They would discover more than just gold in Alaska’s mountains. A significant portion of America’s seafood production now comes from the northern territory, along with fur, timber, zinc, copper, and platinum. However, the most valuable resource in Alaska would turn out to be "black gold"—oil. Although production has declined since the 1980s, valuable oil can still be found underneath its stunning landscapes and national parks.
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The US also found strategic uses for Alaska, with military bases in Anchorage and Fairbanks becoming increasingly important, especially as relations with the Russians (later Soviets) soured. Its location within the Arctic circle also meant that the United States got an exclusive seat at the table for environmental discussions about the northernmost areas of our planet, along with Russia, Canada, and most of Scandinavia.
In 1959, President Dwight Eisenhower signed the Alaska Statehood Act, incorporating the territory as the 49th state. Included in the act was a clause that entitled the Alaskan Native population to some of the lands that they already occupied, a step that certainly did little to stem the tide of controversy. After all, indigenous Alaskans claimed the entire territory as their own. Nixon would later cede 44 million additional acres of land to the Native Alaskan population, which nowadays makes up around 15% of the state's total population.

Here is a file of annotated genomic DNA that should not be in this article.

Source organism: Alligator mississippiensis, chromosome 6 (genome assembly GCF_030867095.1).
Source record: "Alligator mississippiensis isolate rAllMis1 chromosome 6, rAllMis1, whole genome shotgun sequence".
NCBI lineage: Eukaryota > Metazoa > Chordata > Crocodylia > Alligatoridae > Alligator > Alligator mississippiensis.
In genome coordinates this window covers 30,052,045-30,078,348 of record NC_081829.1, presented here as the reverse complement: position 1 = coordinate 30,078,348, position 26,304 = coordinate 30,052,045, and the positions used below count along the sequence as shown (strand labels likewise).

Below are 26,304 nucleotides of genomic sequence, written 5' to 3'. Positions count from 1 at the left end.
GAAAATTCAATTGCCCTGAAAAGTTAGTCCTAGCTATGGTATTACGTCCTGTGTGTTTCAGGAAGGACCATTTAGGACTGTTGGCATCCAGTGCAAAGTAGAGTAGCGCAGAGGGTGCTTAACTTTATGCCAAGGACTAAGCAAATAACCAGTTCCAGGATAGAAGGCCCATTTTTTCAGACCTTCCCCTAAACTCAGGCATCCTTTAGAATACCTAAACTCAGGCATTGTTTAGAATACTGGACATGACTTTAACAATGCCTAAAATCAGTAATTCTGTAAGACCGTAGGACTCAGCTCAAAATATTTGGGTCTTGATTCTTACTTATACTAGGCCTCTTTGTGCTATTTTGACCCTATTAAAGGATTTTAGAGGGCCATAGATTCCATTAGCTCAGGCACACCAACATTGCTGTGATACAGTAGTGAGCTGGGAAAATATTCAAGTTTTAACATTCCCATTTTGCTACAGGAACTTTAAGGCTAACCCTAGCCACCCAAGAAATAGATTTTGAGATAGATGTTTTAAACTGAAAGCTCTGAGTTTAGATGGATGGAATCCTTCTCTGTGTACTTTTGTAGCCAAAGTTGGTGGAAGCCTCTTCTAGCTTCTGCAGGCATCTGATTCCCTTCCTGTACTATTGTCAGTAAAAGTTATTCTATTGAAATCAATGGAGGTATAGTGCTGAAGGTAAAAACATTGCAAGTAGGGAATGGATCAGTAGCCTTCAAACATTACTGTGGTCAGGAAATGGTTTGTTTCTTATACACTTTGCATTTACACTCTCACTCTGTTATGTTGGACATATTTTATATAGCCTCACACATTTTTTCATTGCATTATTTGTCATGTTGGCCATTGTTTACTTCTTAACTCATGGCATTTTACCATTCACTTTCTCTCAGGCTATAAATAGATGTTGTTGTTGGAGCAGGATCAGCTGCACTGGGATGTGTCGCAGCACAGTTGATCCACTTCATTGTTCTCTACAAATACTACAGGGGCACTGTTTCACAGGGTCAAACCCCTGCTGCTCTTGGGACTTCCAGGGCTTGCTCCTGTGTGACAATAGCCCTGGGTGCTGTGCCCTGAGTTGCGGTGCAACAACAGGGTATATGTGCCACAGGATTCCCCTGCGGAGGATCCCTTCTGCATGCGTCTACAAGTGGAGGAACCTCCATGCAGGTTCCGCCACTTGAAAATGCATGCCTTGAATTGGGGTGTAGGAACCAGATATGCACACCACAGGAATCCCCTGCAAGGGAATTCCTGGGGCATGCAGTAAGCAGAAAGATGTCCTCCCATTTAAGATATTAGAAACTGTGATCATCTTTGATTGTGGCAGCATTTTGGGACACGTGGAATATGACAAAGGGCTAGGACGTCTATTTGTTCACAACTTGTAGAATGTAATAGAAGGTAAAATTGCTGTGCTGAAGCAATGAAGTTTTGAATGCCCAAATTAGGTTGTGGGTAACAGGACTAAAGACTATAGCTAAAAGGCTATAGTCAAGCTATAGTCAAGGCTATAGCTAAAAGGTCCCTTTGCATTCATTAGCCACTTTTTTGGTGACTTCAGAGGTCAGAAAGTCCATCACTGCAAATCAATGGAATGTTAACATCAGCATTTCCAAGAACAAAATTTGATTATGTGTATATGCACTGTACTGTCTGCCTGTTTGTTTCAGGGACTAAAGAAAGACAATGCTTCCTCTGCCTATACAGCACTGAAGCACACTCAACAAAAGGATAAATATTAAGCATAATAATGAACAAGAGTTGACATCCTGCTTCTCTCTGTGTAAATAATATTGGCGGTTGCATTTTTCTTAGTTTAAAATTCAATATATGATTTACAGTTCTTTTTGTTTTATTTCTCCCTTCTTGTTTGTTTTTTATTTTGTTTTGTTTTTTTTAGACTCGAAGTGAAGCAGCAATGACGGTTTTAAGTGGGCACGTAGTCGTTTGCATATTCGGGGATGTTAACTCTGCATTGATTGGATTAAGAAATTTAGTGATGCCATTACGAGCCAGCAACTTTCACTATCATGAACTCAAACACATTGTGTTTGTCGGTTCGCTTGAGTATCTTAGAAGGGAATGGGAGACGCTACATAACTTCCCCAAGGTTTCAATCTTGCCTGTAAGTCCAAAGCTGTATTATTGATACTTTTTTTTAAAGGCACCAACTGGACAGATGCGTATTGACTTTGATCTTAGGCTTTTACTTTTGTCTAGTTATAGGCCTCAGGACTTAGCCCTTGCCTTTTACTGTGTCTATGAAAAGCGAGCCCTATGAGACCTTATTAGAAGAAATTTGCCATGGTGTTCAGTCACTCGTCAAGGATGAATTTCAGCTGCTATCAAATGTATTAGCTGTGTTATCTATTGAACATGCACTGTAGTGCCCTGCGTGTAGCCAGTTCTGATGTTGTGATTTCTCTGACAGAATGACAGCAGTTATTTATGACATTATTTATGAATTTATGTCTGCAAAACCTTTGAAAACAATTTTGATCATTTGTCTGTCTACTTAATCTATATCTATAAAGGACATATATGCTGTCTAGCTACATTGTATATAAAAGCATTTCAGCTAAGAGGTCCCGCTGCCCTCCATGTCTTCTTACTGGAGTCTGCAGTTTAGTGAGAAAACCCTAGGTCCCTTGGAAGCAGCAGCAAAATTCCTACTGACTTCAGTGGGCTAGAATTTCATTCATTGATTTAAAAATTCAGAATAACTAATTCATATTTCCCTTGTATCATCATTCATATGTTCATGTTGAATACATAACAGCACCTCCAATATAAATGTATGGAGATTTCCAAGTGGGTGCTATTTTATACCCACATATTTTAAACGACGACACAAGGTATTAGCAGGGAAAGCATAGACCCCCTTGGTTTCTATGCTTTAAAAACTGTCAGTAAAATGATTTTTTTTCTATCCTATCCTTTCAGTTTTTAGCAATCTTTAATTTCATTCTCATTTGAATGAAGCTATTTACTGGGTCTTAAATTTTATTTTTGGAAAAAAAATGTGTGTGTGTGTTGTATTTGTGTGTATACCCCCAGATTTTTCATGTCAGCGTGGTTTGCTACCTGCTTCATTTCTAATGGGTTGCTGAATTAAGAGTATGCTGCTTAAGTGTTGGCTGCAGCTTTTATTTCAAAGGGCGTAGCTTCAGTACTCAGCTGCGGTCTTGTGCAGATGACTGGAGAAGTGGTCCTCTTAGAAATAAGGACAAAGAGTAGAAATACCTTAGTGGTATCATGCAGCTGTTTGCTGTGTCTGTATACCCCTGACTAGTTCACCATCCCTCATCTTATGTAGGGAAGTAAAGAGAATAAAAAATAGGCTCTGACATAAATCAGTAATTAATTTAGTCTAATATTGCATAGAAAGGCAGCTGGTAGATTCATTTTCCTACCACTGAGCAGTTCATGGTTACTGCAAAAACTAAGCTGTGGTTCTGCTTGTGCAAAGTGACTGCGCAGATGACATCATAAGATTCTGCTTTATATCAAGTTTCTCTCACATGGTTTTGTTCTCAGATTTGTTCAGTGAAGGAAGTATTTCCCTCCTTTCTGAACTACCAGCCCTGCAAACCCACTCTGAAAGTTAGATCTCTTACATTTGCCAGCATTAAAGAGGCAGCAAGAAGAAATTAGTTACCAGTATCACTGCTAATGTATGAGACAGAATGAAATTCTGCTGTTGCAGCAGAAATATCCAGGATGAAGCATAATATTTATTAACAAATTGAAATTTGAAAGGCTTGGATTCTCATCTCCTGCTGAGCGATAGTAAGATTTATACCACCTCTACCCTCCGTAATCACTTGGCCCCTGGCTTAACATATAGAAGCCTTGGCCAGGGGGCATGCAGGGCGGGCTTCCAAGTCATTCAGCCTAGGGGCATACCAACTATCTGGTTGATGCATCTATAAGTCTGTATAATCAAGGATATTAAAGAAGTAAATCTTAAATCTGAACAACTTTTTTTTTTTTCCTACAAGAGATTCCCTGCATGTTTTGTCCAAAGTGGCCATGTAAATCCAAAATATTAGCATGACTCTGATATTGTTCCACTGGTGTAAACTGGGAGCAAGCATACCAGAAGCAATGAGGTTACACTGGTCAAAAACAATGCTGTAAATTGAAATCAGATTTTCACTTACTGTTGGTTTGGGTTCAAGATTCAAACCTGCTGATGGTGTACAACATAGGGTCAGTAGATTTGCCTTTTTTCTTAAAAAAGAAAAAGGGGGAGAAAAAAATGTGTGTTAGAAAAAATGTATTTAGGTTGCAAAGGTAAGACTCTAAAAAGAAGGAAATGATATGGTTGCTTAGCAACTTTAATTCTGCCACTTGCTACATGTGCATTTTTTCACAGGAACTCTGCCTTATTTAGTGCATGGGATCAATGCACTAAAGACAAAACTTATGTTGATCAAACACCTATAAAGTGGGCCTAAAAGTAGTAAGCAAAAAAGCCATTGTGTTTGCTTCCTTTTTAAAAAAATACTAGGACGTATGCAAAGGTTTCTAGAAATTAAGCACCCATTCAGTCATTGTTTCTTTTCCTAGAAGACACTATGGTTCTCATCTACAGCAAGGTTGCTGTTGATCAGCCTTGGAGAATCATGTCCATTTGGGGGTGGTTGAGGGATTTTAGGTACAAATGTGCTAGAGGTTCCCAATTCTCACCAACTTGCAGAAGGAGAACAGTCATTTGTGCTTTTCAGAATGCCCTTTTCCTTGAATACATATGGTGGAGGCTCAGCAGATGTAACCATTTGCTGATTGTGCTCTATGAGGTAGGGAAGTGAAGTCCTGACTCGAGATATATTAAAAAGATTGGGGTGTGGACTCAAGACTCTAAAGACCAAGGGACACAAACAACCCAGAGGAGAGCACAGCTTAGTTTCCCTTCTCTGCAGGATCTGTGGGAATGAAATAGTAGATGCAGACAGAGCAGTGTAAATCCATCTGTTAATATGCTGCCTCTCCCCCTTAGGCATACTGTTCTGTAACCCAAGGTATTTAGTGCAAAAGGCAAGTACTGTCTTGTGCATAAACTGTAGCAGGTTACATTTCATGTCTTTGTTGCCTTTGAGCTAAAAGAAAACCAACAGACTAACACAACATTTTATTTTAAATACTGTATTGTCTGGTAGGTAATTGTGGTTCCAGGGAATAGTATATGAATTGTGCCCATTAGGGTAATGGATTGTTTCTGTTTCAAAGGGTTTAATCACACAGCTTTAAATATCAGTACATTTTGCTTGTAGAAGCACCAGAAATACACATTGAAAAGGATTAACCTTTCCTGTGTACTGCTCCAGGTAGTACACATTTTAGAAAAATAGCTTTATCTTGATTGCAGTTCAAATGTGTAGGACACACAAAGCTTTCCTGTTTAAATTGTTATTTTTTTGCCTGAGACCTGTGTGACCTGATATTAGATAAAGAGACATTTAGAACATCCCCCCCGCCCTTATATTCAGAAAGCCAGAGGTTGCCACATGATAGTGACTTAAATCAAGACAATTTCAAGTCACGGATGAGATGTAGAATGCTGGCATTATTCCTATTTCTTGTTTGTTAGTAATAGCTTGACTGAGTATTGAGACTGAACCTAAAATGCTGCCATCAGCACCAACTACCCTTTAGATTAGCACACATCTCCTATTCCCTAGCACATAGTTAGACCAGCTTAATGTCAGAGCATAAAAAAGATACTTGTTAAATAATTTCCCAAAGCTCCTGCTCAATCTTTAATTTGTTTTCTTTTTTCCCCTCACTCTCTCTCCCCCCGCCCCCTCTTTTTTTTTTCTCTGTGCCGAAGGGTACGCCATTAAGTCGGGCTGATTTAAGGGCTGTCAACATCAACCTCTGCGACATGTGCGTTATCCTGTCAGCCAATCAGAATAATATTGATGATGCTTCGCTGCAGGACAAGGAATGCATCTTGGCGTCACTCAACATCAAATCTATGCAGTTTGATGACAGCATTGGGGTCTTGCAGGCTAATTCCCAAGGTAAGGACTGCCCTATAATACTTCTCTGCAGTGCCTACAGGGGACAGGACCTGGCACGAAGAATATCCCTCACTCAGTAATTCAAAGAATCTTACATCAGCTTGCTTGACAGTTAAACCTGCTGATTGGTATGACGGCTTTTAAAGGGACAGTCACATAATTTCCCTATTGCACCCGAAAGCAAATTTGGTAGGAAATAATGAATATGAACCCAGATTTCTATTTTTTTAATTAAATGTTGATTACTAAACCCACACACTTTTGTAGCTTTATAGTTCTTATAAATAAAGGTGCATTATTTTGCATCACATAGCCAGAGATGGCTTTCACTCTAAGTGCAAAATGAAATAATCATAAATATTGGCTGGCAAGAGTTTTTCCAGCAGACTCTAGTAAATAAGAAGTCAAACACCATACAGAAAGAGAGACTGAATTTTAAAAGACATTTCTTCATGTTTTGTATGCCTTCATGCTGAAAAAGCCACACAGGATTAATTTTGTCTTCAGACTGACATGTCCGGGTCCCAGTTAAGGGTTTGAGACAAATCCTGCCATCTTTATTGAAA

Alaskan Natives were decimated by disease during Russian colonization, yet they never ceded their lands to the empire. America then purchased these territories directly from Russia without ever negotiating with the Alaskan Natives who had been living there for thousands of years. This all took place during the “Indian Wars” period of American history, during which ethnic and cultural genocide was all too common. Native Americans weren't granted citizenship rights until 1924; even then, some states suppressed their right to vote for decades, and discrimination persists to this day.
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Due to this appalling history, "Alaska Day" is met with protest each year. Held on October 18th, the holiday celebrates the sale and cession of Alaskan land from Russia to the United States. While the official state holiday is commemorated with the closing of schools and businesses, parades, and flag ceremonies, several Alaskan Native groups point out that the land which had been populated for tens of thousands of years was not Russia’s to sell after occupying it for mere decades.
Their protests are part of a larger movement to replace Columbus Day—celebrated around the same time as Alaska Day—with Indigenous People’s Day instead. This holiday recognizes of the original residents of the Americas who were systematically killed by disease, war, and genocide. Alaska, with its significant Native population, is at the forefront of this movement, 60 years after it first became officially joined to the United States.
Sources: History.com, Library of Congress, KCAW.org